Radwanska & Muguruza gear up at the Porsche Tennis Grand Prix

By Ros Satar, in Stuttgart

  • Agnieszka Radwanska arrives as top seed, and looks to make an impact on the clay this year
  • Garbiñe Muguruza talks about the expectations on her after a breakthrough year with a run to her first Slam final

STUTTGART, GERMANY – Top seed Agnieszka Radwanska and Garbiñe Muguruza discuss their chances at this year’s Porsche Tennis Grand Prix.

With the main draw having started on Monday, all-access time with the top seeds and the press continued to rumble into action, following our time with defending champion Angelique Kerber.

Top seed Radwanska has a lot to erase from last year’s clay court season. She is certainly not averse to good results on the dirt, but last year turned out to be more muddy than perhaps she would have liked.

A very short-lived coaching relationship with Martina Navratilova perhaps quashed her confidence, and she was bounced out early here last year against Sara Errani.

She reflected: “Those couple of months weren’t great. I was feeling okay. I was doing everything right during the practice, I just couldn’t do it when I was going on the court for a match. I think I just didn’t have enough rest and I was physically a bit tired. And I was getting worse and worse. Instead of actually stepping back I was trying to do more and more and that wasn’t a good idea.

“So, I guess the best experience is from your own mistakes. Now, I know we are not getting any younger. It is different than when I was 20 years old and could do everything. Now, every match costs me much more energy than before. Now, I really have to think about the schedule a couple of times and think not only about the next week or two but about what is going to happen in a few months, if I’m going to be in the same shape and feel as fresh as at the beginning of the year.”

Indeed despite stepping away from their working relationship, Navratilova has continued to show interest in Radwanska game, but certainly 2015 was a year she would rather forget in terms of results, perhaps looking forward more to the grass and a surface she knows suits her game.

She explained: “[Stuttgart’s clay is] a bit faster but it’s also a bit slippery. So, it’s hard to move and hard to run and when you take running from me, I’m not happy. I’m used to run and I like to run. Well, it’s always the good and the bad side. The tournament is tough because it’s the first tournament on clay and you’re playing good players right away and this is always a very strong tournament.”

If running isn’t working, then maybe a switch to something like ice-skating will help her combat the slippery surface?

“Maybe I’ll try. If I’m not going to do good on clay this year I’ll try something different (laughs).”

Always a fan favourite and already far and away at the top of the WTA hot-shot awards, we should expect to see some award-winning creative shot-making skills – perhaps meriting it’s own end-of-year award.

She laughed: “I wish! I’ll have that award, this kind of nice trophy for nice shots. Yeah, why not?”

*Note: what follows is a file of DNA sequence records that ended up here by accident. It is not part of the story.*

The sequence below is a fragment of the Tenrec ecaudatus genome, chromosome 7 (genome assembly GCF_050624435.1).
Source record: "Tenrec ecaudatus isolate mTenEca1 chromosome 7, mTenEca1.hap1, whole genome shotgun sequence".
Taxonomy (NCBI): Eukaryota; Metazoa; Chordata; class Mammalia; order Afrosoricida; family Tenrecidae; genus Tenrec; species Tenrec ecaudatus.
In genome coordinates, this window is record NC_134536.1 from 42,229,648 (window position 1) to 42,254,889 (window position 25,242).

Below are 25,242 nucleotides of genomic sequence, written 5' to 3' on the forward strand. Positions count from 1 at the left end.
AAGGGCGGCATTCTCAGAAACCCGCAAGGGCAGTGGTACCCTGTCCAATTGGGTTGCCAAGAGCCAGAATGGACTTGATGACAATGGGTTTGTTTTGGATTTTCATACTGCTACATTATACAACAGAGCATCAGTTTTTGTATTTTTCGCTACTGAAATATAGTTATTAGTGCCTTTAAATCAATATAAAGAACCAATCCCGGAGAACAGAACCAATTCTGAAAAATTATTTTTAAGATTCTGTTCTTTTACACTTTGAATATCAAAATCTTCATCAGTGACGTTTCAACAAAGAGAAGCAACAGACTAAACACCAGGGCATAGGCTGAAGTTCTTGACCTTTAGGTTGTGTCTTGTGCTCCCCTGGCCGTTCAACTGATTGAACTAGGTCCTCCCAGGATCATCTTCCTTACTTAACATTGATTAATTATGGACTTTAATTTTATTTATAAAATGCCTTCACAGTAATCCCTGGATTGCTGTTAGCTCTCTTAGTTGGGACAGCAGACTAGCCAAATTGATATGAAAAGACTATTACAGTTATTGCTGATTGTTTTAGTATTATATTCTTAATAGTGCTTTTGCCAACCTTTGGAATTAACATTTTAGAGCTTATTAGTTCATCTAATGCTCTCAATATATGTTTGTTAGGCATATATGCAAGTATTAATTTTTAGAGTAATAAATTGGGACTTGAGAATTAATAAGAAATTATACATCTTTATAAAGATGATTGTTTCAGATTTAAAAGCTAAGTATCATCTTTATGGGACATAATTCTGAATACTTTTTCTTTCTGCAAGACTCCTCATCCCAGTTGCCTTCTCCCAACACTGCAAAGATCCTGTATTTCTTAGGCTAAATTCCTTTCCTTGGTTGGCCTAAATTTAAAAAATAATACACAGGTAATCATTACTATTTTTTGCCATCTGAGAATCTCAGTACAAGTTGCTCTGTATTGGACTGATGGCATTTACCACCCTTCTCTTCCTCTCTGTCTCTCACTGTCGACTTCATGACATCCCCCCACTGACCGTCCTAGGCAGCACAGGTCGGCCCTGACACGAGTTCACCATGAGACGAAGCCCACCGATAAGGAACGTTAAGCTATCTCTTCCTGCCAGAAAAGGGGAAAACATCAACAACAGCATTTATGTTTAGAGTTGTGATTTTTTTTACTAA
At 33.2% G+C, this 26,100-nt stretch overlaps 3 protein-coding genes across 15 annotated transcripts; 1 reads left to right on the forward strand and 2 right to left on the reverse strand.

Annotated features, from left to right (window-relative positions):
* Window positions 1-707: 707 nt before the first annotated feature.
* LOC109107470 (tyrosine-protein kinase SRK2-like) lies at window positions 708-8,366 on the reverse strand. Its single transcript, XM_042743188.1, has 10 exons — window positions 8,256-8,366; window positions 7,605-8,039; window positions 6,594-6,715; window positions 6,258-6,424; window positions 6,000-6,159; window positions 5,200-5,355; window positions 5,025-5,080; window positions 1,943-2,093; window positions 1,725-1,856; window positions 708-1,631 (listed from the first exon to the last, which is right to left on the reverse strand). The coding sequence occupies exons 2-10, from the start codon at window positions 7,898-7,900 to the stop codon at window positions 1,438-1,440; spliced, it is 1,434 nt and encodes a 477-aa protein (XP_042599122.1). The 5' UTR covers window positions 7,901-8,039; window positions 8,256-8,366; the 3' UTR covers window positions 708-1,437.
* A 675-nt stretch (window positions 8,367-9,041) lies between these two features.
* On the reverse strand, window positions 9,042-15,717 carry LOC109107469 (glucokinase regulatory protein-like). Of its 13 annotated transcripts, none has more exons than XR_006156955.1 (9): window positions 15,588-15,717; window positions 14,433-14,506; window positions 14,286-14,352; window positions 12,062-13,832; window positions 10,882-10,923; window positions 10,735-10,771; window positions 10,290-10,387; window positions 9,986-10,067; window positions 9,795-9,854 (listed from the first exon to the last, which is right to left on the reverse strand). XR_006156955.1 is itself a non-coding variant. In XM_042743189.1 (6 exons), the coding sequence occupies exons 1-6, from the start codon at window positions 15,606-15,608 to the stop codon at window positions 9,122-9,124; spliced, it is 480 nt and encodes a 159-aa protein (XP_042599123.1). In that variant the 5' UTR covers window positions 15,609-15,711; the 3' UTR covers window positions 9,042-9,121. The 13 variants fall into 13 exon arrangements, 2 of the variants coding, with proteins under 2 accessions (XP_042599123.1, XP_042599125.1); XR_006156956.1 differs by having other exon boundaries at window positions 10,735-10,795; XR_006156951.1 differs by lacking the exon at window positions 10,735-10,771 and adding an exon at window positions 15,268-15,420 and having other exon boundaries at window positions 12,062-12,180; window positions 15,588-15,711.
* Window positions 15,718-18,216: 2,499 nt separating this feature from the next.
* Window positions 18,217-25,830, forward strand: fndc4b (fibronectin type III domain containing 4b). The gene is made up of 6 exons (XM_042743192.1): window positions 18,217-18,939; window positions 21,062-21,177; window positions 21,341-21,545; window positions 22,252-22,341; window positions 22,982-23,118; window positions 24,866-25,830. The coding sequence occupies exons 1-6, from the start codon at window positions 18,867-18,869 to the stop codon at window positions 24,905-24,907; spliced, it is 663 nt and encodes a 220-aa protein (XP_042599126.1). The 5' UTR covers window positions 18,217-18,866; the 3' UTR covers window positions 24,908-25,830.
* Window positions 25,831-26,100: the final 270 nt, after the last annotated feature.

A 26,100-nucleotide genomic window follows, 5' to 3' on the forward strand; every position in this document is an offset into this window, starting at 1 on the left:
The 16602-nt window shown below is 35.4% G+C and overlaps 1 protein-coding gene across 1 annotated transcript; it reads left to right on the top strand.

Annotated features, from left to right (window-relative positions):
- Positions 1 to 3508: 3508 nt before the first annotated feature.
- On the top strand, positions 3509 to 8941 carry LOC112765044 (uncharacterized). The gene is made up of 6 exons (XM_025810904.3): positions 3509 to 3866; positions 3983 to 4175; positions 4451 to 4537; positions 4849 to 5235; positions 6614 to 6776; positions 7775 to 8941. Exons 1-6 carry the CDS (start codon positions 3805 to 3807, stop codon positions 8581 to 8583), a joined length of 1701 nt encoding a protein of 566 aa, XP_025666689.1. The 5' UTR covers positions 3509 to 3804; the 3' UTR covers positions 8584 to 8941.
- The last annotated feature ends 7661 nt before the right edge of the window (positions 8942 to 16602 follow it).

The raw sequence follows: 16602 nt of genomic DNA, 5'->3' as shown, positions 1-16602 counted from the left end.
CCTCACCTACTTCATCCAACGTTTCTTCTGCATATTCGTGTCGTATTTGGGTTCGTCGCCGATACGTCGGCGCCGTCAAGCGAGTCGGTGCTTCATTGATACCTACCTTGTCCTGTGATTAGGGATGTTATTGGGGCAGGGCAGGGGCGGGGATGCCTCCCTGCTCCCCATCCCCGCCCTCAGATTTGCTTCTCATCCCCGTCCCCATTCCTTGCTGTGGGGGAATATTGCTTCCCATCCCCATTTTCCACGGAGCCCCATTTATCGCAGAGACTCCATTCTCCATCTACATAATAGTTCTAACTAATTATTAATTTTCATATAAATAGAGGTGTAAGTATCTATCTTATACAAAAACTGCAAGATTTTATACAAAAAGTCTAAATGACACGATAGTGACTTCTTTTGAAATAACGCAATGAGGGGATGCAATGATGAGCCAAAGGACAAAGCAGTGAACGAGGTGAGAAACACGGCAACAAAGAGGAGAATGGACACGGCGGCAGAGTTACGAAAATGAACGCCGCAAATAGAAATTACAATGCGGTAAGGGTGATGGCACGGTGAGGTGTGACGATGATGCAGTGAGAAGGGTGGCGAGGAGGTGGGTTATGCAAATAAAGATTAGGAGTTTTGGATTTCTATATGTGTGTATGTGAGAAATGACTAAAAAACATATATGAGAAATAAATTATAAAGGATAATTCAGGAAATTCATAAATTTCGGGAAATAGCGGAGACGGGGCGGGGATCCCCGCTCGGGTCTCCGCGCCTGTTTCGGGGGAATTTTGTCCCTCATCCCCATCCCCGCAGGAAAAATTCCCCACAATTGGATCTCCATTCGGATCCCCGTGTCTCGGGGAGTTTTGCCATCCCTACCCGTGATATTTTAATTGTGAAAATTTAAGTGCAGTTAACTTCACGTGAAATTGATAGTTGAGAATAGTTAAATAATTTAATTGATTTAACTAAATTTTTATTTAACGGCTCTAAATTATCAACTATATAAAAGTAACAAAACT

Compare and contrast the more confident demeanour of third seed Muguruza. It is almost expected of her to excel on a surface she grew up on, but she has shown her prowess equally on hard courts and perhaps even to her surprise on grass last year, when she had a run all the way to the final, beaten by Serena Williams in the last Slam she won.

Looking relaxed after a solid win for Spain against Italy in Fed Cup, she said: “It’s true that I spent a lot of hours on clay when I was younger. So, I grew up on clay. So, I kind of have this feeling that every time I touch clay, okay this is my territory. I guess that some people think that my style of game is not really matching, but I think I play quite good on clay.

“I think this clay is way more faster and the bounces are also more clean because it’s like a carpet, it’s like perfect. It’s just different for me like being in Spain growing up, it’s like so weird to play indoor clay. I just will have to adapt a little bit faster to the court.”

Muguruza looked to finish the year strong, looking far and away one of the favourites to make the WTA Finals, but it was Radwanska who confounded the odds at the end of the year to win the season ending final. The pressure can only mount as expectation is high on the Spaniard to live up to some promising performances last year.

She continued: “This year has not been an easy year. I guess everybody wants me to play like the last season which is normal. I also want to. But it’s obviously very difficult. I play on a very high level which is actually very hard to maintain. Yes, I have not so good tournaments, then better tournaments. I’m kind of thinking every tournament I go to I’m going to play good here and if it happens, it happens, if it doesn’t I say next week I have another one.”

There is, of course, the motivation of the car though. Muguruza has a family of car fans, and she enjoys a bit of a speedy spin, much to her mother’s alarm.

She said: “I love cars because I have two brothers and they are very into the cars. So, coming here, seeing that Porsche there in the corner, you know. My father puts pressure. He’s like, ‘you’re going to get that car, for me.’ (laughs) So, I know, it’s a good motivation. Obviously, all the top players come here and we are excited about the cars, it’s true.”

Muguruza starts her campaign on Wednesday evening, against Timea Babos, with Radwanska to play on Thursday.

 

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